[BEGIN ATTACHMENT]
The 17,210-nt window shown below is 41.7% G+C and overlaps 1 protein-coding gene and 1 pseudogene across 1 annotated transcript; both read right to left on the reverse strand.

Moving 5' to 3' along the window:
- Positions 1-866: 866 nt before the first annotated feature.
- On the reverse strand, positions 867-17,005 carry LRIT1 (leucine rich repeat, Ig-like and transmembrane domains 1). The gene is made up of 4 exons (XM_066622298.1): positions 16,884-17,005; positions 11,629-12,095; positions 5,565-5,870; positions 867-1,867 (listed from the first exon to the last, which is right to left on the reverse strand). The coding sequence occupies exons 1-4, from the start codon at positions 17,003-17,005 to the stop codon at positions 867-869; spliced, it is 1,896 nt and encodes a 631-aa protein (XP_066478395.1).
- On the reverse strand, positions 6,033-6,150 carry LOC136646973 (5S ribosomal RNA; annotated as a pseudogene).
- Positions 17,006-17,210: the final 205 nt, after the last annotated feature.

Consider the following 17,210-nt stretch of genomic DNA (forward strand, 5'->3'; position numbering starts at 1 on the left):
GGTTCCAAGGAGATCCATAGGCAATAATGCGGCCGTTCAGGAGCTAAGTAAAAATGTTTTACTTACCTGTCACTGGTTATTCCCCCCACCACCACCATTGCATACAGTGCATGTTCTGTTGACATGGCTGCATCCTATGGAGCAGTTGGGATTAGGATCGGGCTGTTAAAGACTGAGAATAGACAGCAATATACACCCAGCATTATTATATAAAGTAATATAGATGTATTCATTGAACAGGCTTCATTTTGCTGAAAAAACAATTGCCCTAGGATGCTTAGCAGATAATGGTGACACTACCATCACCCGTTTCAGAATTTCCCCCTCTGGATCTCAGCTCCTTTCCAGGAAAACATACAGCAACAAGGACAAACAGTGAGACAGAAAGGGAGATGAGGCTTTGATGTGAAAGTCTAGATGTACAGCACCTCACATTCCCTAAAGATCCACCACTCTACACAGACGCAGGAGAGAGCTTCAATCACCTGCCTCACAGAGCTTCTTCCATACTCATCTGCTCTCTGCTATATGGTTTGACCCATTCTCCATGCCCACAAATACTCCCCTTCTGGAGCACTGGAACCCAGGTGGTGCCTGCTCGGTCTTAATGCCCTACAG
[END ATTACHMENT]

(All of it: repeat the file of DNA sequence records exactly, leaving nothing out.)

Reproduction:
The 17,210-nt window shown below is 41.7% G+C and overlaps 1 protein-coding gene and 1 pseudogene across 1 annotated transcript; both read right to left on the reverse strand.

Moving 5' to 3' along the window:
- Positions 1-866: 866 nt before the first annotated feature.
- On the reverse strand, positions 867-17,005 carry LRIT1 (leucine rich repeat, Ig-like and transmembrane domains 1). The gene is made up of 4 exons (XM_066622298.1): positions 16,884-17,005; positions 11,629-12,095; positions 5,565-5,870; positions 867-1,867 (listed from the first exon to the last, which is right to left on the reverse strand). The coding sequence occupies exons 1-4, from the start codon at positions 17,003-17,005 to the stop codon at positions 867-869; spliced, it is 1,896 nt and encodes a 631-aa protein (XP_066478395.1).
- On the reverse strand, positions 6,033-6,150 carry LOC136646973 (5S ribosomal RNA; annotated as a pseudogene).
- Positions 17,006-17,210: the final 205 nt, after the last annotated feature.

Consider the following 17,210-nt stretch of genomic DNA (forward strand, 5'->3'; position numbering starts at 1 on the left):
GGTTCCAAGGAGATCCATAGGCAATAATGCGGCCGTTCAGGAGCTAAGTAAAAATGTTTTACTTACCTGTCACTGGTTATTCCCCCCACCACCACCATTGCATACAGTGCATGTTCTGTTGACATGGCTGCATCCTATGGAGCAGTTGGGATTAGGATCGGGCTGTTAAAGACTGAGAATAGACAGCAATATACACCCAGCATTATTATATAAAGTAATATAGATGTATTCATTGAACAGGCTTCATTTTGCTGAAAAAACAATTGCCCTAGGATGCTTAGCAGATAATGGTGACACTACCATCACCCGTTTCAGAATTTCCCCCTCTGGATCTCAGCTCCTTTCCAGGAAAACATACAGCAACAAGGACAAACAGTGAGACAGAAAGGGAGATGAGGCTTTGATGTGAAAGTCTAGATGTACAGCACCTCACATTCCCTAAAGATCCACCACTCTACACAGACGCAGGAGAGAGCTTCAATCACCTGCCTCACAGAGCTTCTTCCATACTCATCTGCTCTCTGCTATATGGTTTGACCCATTCTCCATGCCCACAAATACTCCCCTTCTGGAGCACTGGAACCCAGGTGGTGCCTGCTCGGTCTTAATGCCCTACAG